EL CERRITO -- The city settled a lawsuit that allows it to skip $1.76 million in "true up payments" demanded by the state following its dissolution of redevelopment agencies last year.

The settlement, reached in Sacramento County Superior Court in December, allows El Cerrito to keep the money and avoid penalties and fines that were threatened when the city refused to make the payments.

In delaying payment and filing the suit, the city risked penalties that could have included state confiscation of sales and property tax revenue and one-time and accumulating fines based on percentages of the amount owed.

City officials in July refused an order from Contra Costa County Auditor Robert Campbell to refund the money, stipulating that it had already been spent on projects and that a refund would have to come from its general fund reserves.

If it had been required to pay the penalties and fines, El Cerrito would have had to replace the money lost from reserves from money it has already budgeted for services.

The "true up" demand was roughly equal to about half of the city's reserves, according to economic development manager Lori Trevino.

Alternatively, if the money was taken from the so-called successor to the city's redevelopment agency, it would have resulted in a default on some of the former agency's bonds, she said.


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"We did not take this lightly," City Manager Scott Hanin said. "To protect our residents' assets, revenue and services, we saw no alternative to refusing to make the 'true up payment' and filing a lawsuit. We are pleased with the settlement."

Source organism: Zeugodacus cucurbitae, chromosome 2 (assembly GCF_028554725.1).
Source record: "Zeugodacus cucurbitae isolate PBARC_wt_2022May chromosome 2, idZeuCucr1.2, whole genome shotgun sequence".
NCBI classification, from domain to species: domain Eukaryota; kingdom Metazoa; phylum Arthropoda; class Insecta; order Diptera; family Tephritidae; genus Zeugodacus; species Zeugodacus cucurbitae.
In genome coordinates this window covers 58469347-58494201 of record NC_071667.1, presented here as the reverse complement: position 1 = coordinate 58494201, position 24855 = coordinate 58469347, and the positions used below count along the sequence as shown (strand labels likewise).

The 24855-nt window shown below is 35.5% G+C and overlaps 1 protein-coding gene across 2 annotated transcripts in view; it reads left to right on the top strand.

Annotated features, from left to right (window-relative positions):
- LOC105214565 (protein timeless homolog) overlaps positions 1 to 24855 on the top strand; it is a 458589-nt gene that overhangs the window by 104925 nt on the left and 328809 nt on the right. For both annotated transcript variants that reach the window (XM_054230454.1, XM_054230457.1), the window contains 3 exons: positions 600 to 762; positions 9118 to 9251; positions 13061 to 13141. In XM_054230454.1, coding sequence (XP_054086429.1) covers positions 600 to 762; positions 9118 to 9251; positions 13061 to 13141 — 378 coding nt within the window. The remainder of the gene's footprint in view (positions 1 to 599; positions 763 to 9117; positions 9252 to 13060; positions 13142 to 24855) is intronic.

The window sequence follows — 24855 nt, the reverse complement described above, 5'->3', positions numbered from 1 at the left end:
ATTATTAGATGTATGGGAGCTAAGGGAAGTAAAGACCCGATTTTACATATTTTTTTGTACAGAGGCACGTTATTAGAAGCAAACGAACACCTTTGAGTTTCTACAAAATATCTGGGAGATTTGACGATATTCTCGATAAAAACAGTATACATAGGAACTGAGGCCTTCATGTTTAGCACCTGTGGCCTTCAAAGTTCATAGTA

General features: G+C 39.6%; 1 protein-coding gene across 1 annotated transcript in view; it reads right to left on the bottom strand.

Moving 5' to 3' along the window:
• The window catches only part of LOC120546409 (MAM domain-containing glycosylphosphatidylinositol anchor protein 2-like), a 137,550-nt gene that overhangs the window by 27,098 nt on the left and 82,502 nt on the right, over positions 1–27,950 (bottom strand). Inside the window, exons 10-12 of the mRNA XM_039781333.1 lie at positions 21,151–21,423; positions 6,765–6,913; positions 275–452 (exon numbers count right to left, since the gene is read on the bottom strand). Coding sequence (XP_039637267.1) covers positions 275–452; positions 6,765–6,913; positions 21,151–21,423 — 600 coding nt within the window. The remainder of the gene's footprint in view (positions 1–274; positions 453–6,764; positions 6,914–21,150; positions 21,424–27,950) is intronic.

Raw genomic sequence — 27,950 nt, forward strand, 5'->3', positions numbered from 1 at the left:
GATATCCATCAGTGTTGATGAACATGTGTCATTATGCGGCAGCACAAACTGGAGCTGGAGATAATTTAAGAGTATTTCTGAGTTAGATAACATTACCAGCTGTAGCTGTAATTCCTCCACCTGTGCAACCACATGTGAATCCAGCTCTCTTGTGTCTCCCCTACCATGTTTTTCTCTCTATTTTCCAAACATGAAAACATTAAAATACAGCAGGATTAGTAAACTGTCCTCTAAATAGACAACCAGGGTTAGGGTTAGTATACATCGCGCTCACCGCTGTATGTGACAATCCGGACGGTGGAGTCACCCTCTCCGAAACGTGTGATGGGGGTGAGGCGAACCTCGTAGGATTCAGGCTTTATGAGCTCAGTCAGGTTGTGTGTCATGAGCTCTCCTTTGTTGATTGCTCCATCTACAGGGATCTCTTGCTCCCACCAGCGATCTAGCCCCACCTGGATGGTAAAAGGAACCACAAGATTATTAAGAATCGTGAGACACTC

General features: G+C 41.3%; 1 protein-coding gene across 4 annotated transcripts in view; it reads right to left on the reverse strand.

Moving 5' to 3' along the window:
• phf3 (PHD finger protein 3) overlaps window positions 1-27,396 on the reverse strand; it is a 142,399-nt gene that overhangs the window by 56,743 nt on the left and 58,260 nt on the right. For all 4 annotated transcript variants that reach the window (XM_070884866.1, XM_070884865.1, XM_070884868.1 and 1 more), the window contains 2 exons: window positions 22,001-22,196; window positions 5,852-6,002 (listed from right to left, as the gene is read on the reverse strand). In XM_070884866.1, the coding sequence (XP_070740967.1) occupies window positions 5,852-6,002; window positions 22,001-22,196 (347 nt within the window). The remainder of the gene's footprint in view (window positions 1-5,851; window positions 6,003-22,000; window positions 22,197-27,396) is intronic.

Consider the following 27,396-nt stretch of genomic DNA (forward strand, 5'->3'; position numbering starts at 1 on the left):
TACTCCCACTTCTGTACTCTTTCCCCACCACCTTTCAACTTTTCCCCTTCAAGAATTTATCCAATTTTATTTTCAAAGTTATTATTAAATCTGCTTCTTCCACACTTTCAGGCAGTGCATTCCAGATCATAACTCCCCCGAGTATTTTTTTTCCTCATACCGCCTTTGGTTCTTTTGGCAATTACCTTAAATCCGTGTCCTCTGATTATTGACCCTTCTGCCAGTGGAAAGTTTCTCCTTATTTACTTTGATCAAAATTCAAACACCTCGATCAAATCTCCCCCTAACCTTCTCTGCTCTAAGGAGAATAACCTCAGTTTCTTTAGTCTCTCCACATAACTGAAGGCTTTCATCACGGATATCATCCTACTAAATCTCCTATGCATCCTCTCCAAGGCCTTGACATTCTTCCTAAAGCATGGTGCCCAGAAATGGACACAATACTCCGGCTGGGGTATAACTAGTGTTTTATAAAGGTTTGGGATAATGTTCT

In the suit, the city contested the amount of the payment and penalties demanded by the county auditor's office and by the state Department of Finance, as well as challenging the constitutionality of the state withholding sales tax or property tax from the city.

Campbell said he was required to make calculations of the amount due based on data that was approved by the state.

"We made the correct calculations, but there were other items that should have been included (in considering the amount owed), but no mechanism to change the data," Campbell said.

"Our concern was that we performed our duties, and I believe we did, and (the city and state) were able to resolve outstanding issues between them," he said.

The demand for payment came as part of a larger state effort to collect redevelopment money held by successor agencies.

Hundreds of cities statewide with successor agencies received demands for different repayment sums, Trevino said.

The settlement applies only to El Cerrito, she said.